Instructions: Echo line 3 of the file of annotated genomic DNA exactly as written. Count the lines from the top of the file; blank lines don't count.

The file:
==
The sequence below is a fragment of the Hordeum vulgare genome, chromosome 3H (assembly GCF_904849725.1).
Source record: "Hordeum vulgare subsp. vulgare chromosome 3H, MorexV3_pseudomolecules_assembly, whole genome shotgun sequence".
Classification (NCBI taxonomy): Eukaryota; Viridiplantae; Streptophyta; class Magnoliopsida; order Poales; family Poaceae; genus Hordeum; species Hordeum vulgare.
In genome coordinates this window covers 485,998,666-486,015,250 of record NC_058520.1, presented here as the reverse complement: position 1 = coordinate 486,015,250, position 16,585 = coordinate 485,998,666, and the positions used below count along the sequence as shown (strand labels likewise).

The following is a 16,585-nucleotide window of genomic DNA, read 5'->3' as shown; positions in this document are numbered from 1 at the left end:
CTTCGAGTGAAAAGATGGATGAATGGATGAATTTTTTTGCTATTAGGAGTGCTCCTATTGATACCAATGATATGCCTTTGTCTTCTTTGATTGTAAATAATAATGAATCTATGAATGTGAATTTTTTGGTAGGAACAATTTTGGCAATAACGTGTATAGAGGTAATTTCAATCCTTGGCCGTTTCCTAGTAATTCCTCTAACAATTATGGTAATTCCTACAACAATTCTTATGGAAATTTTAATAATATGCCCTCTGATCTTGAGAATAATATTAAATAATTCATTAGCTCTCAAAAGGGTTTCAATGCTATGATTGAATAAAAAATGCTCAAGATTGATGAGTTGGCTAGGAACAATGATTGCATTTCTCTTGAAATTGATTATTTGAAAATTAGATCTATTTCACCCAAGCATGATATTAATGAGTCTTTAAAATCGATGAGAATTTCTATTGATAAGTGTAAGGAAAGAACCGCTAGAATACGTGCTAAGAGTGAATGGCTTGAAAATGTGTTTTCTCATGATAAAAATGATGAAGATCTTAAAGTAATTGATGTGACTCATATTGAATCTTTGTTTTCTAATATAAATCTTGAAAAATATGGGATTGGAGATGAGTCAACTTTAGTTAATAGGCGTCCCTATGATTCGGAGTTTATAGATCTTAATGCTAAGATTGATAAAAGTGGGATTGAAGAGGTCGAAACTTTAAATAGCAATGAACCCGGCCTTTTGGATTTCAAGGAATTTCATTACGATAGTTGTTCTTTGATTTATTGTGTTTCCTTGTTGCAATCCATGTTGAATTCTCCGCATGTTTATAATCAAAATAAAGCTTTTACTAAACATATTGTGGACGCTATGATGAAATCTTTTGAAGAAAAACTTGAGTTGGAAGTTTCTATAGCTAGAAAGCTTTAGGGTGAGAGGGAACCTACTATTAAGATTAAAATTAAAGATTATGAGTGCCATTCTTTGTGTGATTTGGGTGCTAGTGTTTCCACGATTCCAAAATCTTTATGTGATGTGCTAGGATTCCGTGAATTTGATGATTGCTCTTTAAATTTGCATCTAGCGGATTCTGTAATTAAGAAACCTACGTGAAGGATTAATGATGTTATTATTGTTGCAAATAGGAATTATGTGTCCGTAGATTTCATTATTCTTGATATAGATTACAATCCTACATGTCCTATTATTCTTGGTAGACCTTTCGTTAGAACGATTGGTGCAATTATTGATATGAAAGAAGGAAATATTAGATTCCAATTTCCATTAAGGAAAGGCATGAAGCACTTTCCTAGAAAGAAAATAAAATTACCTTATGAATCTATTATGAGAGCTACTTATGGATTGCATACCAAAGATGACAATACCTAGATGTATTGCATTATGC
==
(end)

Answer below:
Classification (NCBI taxonomy): Eukaryota; Viridiplantae; Streptophyta; class Magnoliopsida; order Poales; family Poaceae; genus Hordeum; species Hordeum vulgare.